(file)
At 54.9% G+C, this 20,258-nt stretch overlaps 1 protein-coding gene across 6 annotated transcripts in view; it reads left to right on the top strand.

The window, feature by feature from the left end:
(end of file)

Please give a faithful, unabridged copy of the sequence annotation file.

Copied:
At 54.9% G+C, this 20,258-nt stretch overlaps 1 protein-coding gene across 6 annotated transcripts in view; it reads left to right on the top strand.

The window, feature by feature from the left end: